On 1 April 2001, a U.S. Navy EP-3 signals intelligence aircraft collided in mid-air with a Chinese Navy J-8II interceptor fighter jet. The collision occurred over the South China Sea approximately 70 miles from the Chinese island province of Hainan. Aboard the EP-3 were 24 crewmembers from two separate commands – Naval Security Group Activity (NSGA) Misawa and Fleet Air Reconnaissance Squadron ONE (VQ-1).
The EP-3 crew was five hours into a signals intelligence mission, which involved overflights of the South China Sea, when they were intercepted by two Chinese Navy J-8 fighter jets. While making a series of aggressive close passes of the EP-3, one of the J-8 fighter jets collided with the aircraft. The collision resulted in the death of the Chinese Navy pilot, Wang Wei. The EP-3 suffered significant damage. Initially, the crew of the EP-3 lost control of the aircraft. After several minutes, the flight crew was able to stabilize the aircraft through emergency controls. After considering the options, one of the pilots made the decision to make an unauthorized emergency landing at Lingshui airfield on the Chinese island of Hainan.
Diplomatic efforts to negotiate the release of the crew and the aircraft took 11 days. While the release of the crew was unconditional, the Chinese government would only return the aircraft if it was disassembled first. On 12 April 2001, the EP-3 crew departed China on a plane bound for Guam. Their eventual destination was Naval Air Station (NAS) Whidbey Island, the home base of VQ-1. After debriefings occurred in Hawaii, the crew returned to NAS Whidbey Island. On 14 April 2001, NAS Whidbey Island hosted a large homecoming ceremony at which the crew’s return was celebrated. The repatriation and homecoming of the crew became known as Operation VALIANT RETURN. The EP-3 aircraft was dismantled on Hainan by technicians from Lockheed Martin and returned in pieces via cargo plane to an air base in Georgia. After the aircraft’s parts arrived in Georgia in July 2001, the aircraft was reassembled and repaired. The aircraft was then returned to service.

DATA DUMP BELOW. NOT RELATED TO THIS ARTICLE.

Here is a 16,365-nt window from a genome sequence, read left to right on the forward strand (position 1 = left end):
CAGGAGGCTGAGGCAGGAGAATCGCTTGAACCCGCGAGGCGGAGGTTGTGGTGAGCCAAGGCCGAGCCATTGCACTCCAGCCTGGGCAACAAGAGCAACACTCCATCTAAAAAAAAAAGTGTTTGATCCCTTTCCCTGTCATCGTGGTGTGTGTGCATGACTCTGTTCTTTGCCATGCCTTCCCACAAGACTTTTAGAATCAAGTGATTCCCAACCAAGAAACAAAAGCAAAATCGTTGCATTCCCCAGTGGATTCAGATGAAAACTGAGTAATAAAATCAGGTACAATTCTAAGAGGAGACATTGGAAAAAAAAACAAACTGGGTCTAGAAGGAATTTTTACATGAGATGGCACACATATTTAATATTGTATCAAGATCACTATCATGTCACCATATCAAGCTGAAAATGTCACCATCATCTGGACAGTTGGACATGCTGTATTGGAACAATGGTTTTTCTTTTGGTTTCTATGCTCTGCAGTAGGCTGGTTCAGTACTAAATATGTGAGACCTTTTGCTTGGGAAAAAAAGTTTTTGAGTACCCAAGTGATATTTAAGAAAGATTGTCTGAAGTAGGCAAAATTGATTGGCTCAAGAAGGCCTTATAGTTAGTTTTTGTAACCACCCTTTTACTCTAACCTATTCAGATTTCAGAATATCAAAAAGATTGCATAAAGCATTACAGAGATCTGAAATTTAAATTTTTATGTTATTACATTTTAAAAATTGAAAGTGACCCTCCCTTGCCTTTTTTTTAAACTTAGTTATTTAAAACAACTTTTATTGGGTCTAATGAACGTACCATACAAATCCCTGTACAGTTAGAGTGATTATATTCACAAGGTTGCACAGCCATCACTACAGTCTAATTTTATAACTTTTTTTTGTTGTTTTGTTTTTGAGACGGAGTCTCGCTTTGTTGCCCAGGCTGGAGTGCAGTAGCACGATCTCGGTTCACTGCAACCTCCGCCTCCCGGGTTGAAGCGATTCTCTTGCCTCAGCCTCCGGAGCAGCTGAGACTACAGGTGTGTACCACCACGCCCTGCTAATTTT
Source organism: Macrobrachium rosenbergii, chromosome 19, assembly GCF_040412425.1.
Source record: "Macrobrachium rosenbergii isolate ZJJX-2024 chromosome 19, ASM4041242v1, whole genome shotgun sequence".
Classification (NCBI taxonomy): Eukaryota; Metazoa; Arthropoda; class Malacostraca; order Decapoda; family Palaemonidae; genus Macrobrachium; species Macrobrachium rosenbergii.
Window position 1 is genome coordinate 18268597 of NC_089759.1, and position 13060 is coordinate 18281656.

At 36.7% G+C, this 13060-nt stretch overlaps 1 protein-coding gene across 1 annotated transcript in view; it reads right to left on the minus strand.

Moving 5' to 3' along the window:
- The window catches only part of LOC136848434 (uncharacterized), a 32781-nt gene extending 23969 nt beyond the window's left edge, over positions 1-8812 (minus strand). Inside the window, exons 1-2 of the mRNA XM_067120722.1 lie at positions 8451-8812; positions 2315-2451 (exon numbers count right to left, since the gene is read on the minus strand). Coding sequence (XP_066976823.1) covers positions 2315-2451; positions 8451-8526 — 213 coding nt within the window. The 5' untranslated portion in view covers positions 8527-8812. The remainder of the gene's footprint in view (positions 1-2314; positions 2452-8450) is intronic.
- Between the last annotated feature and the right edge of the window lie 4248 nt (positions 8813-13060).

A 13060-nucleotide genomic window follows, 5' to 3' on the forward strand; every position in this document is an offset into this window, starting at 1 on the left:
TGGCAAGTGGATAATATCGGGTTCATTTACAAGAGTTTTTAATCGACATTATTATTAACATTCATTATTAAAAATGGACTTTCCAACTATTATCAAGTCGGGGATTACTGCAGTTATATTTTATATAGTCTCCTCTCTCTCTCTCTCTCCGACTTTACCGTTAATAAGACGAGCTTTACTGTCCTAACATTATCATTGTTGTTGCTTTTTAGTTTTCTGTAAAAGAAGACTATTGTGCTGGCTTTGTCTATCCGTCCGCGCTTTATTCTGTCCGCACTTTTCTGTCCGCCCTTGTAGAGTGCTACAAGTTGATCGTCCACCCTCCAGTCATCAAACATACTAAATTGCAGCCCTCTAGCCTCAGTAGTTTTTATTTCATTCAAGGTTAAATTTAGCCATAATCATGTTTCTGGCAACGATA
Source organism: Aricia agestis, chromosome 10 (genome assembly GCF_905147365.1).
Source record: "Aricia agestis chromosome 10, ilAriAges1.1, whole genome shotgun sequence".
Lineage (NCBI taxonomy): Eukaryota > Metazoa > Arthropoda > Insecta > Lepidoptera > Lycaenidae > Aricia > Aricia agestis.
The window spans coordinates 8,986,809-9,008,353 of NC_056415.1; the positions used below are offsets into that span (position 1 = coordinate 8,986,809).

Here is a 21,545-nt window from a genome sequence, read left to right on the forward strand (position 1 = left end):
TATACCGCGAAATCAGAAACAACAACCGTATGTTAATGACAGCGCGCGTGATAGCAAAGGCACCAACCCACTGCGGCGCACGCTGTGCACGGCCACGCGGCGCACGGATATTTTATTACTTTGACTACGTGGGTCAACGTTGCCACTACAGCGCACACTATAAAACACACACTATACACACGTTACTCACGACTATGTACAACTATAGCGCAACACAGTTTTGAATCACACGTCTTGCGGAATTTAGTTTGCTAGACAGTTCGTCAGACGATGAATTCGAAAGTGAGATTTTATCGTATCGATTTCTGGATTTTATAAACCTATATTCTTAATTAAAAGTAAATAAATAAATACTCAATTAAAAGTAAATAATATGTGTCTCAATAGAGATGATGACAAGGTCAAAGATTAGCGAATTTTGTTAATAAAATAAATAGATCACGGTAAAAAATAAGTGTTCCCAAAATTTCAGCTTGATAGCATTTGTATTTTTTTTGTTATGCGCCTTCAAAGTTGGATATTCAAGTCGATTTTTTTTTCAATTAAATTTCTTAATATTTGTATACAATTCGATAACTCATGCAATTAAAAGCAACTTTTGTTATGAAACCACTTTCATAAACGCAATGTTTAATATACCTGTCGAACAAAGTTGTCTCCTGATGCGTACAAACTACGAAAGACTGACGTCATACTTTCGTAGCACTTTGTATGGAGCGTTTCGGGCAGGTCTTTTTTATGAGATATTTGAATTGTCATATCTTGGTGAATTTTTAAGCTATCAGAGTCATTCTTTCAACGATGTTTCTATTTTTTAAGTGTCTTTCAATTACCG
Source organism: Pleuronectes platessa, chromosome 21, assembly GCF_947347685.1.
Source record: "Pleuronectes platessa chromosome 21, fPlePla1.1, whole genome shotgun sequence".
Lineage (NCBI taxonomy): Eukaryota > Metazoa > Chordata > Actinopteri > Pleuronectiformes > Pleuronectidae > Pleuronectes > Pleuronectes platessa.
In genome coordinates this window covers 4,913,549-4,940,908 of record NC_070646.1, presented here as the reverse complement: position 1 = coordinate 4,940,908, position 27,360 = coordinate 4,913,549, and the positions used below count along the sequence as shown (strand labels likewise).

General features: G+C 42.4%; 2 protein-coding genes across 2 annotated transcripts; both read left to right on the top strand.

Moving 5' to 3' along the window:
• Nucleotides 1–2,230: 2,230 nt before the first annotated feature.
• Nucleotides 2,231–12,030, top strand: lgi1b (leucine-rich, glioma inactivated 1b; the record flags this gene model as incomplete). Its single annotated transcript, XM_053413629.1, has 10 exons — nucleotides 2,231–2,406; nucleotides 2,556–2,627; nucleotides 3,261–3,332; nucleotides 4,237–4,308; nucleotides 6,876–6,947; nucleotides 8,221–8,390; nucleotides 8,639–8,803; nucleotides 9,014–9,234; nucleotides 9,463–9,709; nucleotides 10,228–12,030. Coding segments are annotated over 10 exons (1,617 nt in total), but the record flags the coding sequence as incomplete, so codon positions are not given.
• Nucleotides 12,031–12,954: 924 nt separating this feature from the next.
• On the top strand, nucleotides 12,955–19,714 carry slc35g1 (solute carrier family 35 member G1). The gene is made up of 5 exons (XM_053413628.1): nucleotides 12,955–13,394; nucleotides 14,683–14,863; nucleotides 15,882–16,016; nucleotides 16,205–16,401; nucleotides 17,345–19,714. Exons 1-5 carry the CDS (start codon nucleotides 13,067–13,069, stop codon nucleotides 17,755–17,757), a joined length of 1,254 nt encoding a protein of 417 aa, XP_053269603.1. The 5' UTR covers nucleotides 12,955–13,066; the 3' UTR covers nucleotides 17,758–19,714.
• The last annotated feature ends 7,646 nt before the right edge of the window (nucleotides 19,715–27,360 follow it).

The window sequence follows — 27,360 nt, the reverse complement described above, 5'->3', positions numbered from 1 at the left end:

1 April 2022 at 11:45
EP-3E did not collide in mid-air with a PRC interceptor fighter jet. EP-3E was maintaining constant heading and altitude (on Auto-Pilot) while being buzzed numerous times by a PRC interceptor jet fighter pilot. On the last buzz by the PRC piloted jet, the Chinese pilot flew so close to the underside of the EP that the EP’s propeller arc severed the fighter, fortunately resulting in the loss of only one life i.e. that of the offending Chinese fighter pilot. Fortuitously, Lt Osborn, piloting the EP-3E was a physical strong young man able to over come in a short period the forces of a crippled, out of control aircraft in a rapid almost inverted steep descent. A pilot of lesser physical strength and stature behind the controls would have resulted in the loss of all 24 souls on board.
2 April 2022 at 00:11
I recall the event well; stationed at the Agency at the time.
2 April 2022 at 05:27
I had been retired 15 years when this incident occurred but the first thought I had was ‘I hope they have a good emergency destruction plan’. I flew a couple times on VQ2 birds out of Rota in the early 80s for comm eval air/ground KW7 comms and they not only had minimum ‘support packages’ but also how to get rid of what they had if an emergency occurred.
2 April 2022 at 14:15
Miraculous outcome. I made many VQ flights with small Secgru teams out of Atsugi to Sea of Japan and north up to Petro area and am happy to say none met with excitement like this.